Why LatAm Narcos Keep Rising From the Dead

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A number of Latin American drug capos have been reported killed only to be later found alive, a phenomenon fueled by authorities as well as the criminals themselves. 

In August 2015 Mexico’s Attorney General’s Office reported that police had killed José Márquez Balderas, alias “El Chichi, ” head of operations for criminal group the Zetas in the coastal city of Veracruz. But six months later the supposedly dead narco was captured in a federal police operation. 

This was not the first time a Mexican drug trafficker was reported dead only to turn up months or even years later, a recent BBC report points out. Similar scenarios have played out with a number of other crime bosses, one of the most famous cases being that of Nazario Moreno Gonzalez, alias “El Chayo.” 

A founding member of Mexican drug trafficking group Familia Michoacana and later a leader of the Knights Templar, El Chayo was falsely reported killed by security forces in 2010. In reality El Chayo continued to operate in Mexico and his legend as a “narco-saint” grew until government officials confirmed his death in a 2014 shootout. 

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In some cases Mexican officials have claimed false death reports were a way to throw drug traffickers off guard in order to capture them, reported the BBC. Authorities are also under tremendous pressure to produce results, an investigator at Mexico’s National Institute of Criminal Science told the BBC, which could cause some officials to report deaths before they have been confirmed.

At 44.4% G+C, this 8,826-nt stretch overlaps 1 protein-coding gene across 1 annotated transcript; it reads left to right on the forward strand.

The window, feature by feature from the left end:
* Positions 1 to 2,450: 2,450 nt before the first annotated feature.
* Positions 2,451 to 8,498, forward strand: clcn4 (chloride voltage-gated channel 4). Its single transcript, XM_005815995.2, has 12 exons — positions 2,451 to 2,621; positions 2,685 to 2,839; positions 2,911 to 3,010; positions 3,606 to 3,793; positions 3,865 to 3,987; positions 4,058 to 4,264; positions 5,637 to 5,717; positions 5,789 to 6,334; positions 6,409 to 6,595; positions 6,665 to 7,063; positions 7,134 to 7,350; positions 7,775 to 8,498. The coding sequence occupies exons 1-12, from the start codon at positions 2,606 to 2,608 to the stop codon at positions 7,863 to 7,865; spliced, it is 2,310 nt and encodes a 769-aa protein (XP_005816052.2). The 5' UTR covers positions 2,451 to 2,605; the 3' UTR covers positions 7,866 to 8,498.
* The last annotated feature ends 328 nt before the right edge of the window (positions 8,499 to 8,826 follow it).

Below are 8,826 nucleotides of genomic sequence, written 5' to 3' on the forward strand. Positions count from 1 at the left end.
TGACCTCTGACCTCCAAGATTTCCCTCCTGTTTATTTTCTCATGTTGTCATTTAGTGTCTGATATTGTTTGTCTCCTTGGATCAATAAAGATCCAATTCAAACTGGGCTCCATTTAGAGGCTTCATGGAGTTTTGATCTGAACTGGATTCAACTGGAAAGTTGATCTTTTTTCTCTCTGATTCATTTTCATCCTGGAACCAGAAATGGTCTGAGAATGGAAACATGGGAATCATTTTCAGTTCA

InSight Crime Analysis

Both criminals and authorities have reasons for wanting a high-profile drug trafficker’s death to be reported. 

For authorities, it lends them a degree of credibility and bolsters their reputation as being able to track down and kill powerful drug lords. And as some Mexican officials told the BBC, falsely reporting a drug trafficker’s death may enable security forces to hunt criminals with greater ease.  

A falsely reported death can also serve the interests of a drug trafficker. If authorities consider a drug trafficker to be killed, they are certainly not going to expend significant resources and manpower going after the individual.

In addition, seeming invincibility helps build up the mystique of powerful crime figures. The most well-known example is that of El Chayo, but it is not the only one.

In August 2015 rumors began swirling that Colombian narco-guerrilla Victor Ramon Navarro Serrano, alias “Megateo,” had been killed by security forces, but authorities confirmed his death following a separate police operation two months later. Megateo cultivated an image as a modern-day “Robin Hood” and enjoyed popular support in areas where he operated, and after his death locals reportedly built a shrine in his honor.  

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